‘When I came into the education committee,’ said Karenin, ‘that index of human knowledge seemed an impossible thing. Research had produced a chaotic mountain of results, in a hundred languages and a thousand different types of publication....’ He smiled at his memories. ‘How we groaned at the job!’

‘Already the ordering of that chaos is nearly done. You shall see.’

‘I have been so busy with my own work——Yes, I shall be glad to see.’

The patient regarded the surgeon for a time with interested eyes.

‘You work here always?’ he asked abruptly.

‘No,’ said Fowler.

‘But mostly you work here?’

‘I have worked about seven years out of the past ten. At times I go away—down there. One has to. At least I have to. There is a sort of grayness comes over all this, one feels hungry for life, real, personal passionate life, love-making, eating and drinking for the fun of the thing, jostling crowds, having adventures, laughter—above all laughter——’

‘Yes,’ said Karenin understandingly.

‘And then one day, suddenly one thinks of these high mountains again....’

‘That is how I would have lived, if it had not been for my—defects,’ said Karenin. ‘Nobody knows but those who have borne it the exasperation of abnormality. It will be good when you have nobody alive whose body cannot live the wholesome everyday life, whose spirit cannot come up into these high places as it wills.’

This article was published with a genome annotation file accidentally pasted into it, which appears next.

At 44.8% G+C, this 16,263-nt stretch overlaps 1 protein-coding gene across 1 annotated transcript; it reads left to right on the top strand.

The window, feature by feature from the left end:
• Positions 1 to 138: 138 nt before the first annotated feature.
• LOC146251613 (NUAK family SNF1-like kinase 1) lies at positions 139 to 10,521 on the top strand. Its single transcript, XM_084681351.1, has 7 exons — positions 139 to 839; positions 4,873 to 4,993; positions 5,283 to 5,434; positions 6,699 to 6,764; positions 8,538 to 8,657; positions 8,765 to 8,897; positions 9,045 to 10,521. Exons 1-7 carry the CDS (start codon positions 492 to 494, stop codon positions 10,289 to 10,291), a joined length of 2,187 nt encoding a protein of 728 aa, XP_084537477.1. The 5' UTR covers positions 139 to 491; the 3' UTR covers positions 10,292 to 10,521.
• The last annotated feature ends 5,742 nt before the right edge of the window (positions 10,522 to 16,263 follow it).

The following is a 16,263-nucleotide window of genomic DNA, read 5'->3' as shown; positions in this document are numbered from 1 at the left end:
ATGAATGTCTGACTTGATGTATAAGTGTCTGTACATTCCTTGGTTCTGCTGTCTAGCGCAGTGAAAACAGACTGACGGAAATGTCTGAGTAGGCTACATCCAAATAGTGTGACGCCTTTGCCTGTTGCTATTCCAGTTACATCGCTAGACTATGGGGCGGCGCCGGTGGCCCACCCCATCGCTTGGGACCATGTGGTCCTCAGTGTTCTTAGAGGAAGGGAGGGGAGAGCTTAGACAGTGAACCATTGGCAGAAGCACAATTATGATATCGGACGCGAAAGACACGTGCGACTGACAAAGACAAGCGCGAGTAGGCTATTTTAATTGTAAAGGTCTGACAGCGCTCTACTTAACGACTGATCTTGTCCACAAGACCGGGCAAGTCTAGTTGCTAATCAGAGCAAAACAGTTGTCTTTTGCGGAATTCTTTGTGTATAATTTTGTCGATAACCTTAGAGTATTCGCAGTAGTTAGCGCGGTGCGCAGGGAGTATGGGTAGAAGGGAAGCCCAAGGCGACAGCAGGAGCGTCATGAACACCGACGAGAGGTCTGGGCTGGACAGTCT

‘We shall manage that soon,’ said Fowler.

‘For endless generations man has struggled upward against the indignities of his body—and the indignities of his soul. Pains, incapacities, vile fears, black moods, despairs. How well I’ve known them. They’ve taken more time than all your holidays. It is true, is it not, that every man is something of a cripple and something of a beast? I’ve dipped a little deeper than most; that’s all. It’s only now when he has fully learnt the truth of that, that he can take hold of himself to be neither beast nor cripple. Now that he overcomes his servitude to his body, he can for the first time think of living the full life of his body.... Before another generation dies you’ll have the thing in hand. You’ll do as you please with the old Adam and all the vestiges from the brutes and reptiles that lurk in his body and spirit. Isn’t that so?’

‘You put it boldly,’ said Fowler.

Karenin laughed cheerfully at his caution.... ‘When,’ asked Karenin suddenly, ‘when will you operate?’

‘The day after to-morrow,’ said Fowler. ‘For a day I want you to drink and eat as I shall prescribe. And you may think and talk as you please.’

‘I should like to see this place.’

‘You shall go through it this afternoon. I will have two men carry you in a litter. And to-morrow you shall lie out upon the terrace. Our mountains here are the most beautiful in the world....’